By Joy Allmond
As America remembers the tragic events of September 11, 2001 (9/11), we reflect on the lives lost and the families affected by those losses. And attention turns toward the first responders—the firefighters, police officers, emergency medical technicians, paramedics—who worked hard to save lives that day.
The Billy Graham Rapid Response Team (RRT)—which offers emotional and spiritual care to people affected by disasters—was born out of 9/11 when volunteers deployed to New York City to minister to those impacted by the terrorist attacks.
Due to the nature of the RRT’s work, crisis-trained chaplains find themselves ministering to first responders during deployments in the aftermath of such disasters.
Josh Holland, assistant director of the RRT, offers ways for the local church to show appreciation and minister to the first responders in their communities.
1. Introduce yourself
“Something as simple as going down to the station and just introducing yourself as a representative of a church in the neighborhood can be very effective,” says Holland.
“Just show up at the police or fire station and explaining your church is right around the corner, should they need anything—whether it’s someone to talk to, or even if they need to use any of the buildings for a meeting—you want to be a blessing.”
Holland also suggests dropping off the occasional food or baked goods—especially for those working the late shifts—can go a long way.
“It could be somebody from the church who wants to bring cookies or cake every Friday,” he says.
2. Recognize them—corporately and individually
Another way, Holland says, churches can minister to local first responders, is to obtain the birthdays of the people at local departments—and send them a birthday card every year.
He also says inviting them to a special church service where they are recognized and fed a meal afterwards can make an impact.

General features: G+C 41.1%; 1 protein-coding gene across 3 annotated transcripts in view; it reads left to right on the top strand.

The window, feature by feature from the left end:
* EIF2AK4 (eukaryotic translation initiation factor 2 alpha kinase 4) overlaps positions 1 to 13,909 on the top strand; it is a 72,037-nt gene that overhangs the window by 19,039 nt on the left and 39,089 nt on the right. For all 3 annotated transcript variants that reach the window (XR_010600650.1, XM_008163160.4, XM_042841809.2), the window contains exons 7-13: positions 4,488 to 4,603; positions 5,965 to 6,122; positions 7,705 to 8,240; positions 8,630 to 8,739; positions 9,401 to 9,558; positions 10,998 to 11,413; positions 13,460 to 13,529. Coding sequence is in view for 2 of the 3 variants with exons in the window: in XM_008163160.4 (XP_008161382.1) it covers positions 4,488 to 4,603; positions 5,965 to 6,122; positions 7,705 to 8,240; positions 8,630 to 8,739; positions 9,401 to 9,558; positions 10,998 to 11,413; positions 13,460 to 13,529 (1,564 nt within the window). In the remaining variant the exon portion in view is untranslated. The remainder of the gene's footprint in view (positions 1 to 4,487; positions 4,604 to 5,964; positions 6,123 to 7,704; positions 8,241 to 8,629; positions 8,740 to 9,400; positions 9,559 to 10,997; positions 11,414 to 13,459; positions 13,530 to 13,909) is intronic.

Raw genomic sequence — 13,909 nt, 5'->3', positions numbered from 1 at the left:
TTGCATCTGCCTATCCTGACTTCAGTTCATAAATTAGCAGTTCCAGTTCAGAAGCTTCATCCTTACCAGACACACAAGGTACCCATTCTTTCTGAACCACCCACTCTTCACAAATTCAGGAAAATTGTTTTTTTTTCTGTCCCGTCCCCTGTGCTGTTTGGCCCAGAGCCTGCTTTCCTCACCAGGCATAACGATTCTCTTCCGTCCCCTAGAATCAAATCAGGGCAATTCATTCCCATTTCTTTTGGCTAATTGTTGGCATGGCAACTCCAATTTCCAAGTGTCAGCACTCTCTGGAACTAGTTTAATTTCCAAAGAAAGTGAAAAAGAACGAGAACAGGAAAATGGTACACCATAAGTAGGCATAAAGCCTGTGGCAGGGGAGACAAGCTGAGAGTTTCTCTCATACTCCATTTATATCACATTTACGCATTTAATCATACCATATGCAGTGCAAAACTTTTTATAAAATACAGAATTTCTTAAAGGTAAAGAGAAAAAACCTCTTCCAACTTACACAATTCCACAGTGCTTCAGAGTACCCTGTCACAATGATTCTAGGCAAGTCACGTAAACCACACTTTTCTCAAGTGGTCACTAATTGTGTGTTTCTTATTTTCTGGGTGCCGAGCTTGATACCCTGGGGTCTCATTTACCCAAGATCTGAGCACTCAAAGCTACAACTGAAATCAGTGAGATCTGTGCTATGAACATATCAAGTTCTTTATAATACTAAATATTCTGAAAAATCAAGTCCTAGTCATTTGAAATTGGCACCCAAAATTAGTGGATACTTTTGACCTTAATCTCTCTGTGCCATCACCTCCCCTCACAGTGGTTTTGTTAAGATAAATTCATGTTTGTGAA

“It’s all about relationships,” says Holland. “And churches can build these relationships when they do things to let them know they appreciate them and they’re behind them.”
3. Understand their personal, job-related struggles
The stress level for the first responders is extremely high, says Holland, and this has a ripple effect into their personal lives.
“The number of hours first responders often work and the odd shifts can be hard on family life,” he says.
“Their marriages are often strained because of this. Communities and churches need to understand that by serving us, it often comes with a steep price tag in regard to their personal and family lives.”
Holland says as with military personnel, it’s common for first responders to suffer from Post Traumatic Stress Disorder (PTSD).
“The nature of the job and expectations on them can bring a lot of stress,” he says. “And one reason it’s important for the local church to build relationships with people who serve and protect is because they often need for someone to listen to their struggles, even if they don’t know it.”
Holland says it’s tough for many first responders to open up to someone willing to listen.
“But once the rapport is built, you’ll likely hear them open up and talk about things they’ve seen, and even smells that haunt them. They internalize those things and carry them around.
“But that shouldn’t be a deterrent. Actually, the church should run toward them, because I’ve found first responders seem to be open to spiritual discussions. All we need to do is start listening to them.”
JOY ALLMOND (@JoyAllmond) is managing editor of Facts & Trends.